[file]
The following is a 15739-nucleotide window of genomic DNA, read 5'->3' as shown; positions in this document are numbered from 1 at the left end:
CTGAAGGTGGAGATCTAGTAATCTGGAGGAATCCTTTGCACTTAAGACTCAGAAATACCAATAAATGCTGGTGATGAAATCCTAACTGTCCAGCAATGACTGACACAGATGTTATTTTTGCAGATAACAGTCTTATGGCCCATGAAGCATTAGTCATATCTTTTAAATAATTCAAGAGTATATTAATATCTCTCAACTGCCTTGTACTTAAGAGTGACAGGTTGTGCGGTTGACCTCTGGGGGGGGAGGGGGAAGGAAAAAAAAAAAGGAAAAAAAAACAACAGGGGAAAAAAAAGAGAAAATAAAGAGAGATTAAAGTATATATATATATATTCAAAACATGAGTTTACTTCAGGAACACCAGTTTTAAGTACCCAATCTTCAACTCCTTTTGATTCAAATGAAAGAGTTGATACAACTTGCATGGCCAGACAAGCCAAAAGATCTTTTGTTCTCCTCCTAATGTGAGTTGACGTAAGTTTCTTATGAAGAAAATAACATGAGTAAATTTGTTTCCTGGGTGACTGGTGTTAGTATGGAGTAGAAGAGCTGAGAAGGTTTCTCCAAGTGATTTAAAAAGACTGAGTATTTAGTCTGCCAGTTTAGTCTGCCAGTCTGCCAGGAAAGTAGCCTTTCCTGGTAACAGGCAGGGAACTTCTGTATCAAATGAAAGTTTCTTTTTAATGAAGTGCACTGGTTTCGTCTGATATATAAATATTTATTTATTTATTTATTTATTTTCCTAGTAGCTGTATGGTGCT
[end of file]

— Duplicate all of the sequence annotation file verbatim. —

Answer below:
The following is a 15739-nucleotide window of genomic DNA, read 5'->3' as shown; positions in this document are numbered from 1 at the left end:
CTGAAGGTGGAGATCTAGTAATCTGGAGGAATCCTTTGCACTTAAGACTCAGAAATACCAATAAATGCTGGTGATGAAATCCTAACTGTCCAGCAATGACTGACACAGATGTTATTTTTGCAGATAACAGTCTTATGGCCCATGAAGCATTAGTCATATCTTTTAAATAATTCAAGAGTATATTAATATCTCTCAACTGCCTTGTACTTAAGAGTGACAGGTTGTGCGGTTGACCTCTGGGGGGGGAGGGGGAAGGAAAAAAAAAAAGGAAAAAAAAACAACAGGGGAAAAAAAAGAGAAAATAAAGAGAGATTAAAGTATATATATATATATTCAAAACATGAGTTTACTTCAGGAACACCAGTTTTAAGTACCCAATCTTCAACTCCTTTTGATTCAAATGAAAGAGTTGATACAACTTGCATGGCCAGACAAGCCAAAAGATCTTTTGTTCTCCTCCTAATGTGAGTTGACGTAAGTTTCTTATGAAGAAAATAACATGAGTAAATTTGTTTCCTGGGTGACTGGTGTTAGTATGGAGTAGAAGAGCTGAGAAGGTTTCTCCAAGTGATTTAAAAAGACTGAGTATTTAGTCTGCCAGTTTAGTCTGCCAGTCTGCCAGGAAAGTAGCCTTTCCTGGTAACAGGCAGGGAACTTCTGTATCAAATGAAAGTTTCTTTTTAATGAAGTGCACTGGTTTCGTCTGATATATAAATATTTATTTATTTATTTATTTATTTTCCTAGTAGCTGTATGGTGCT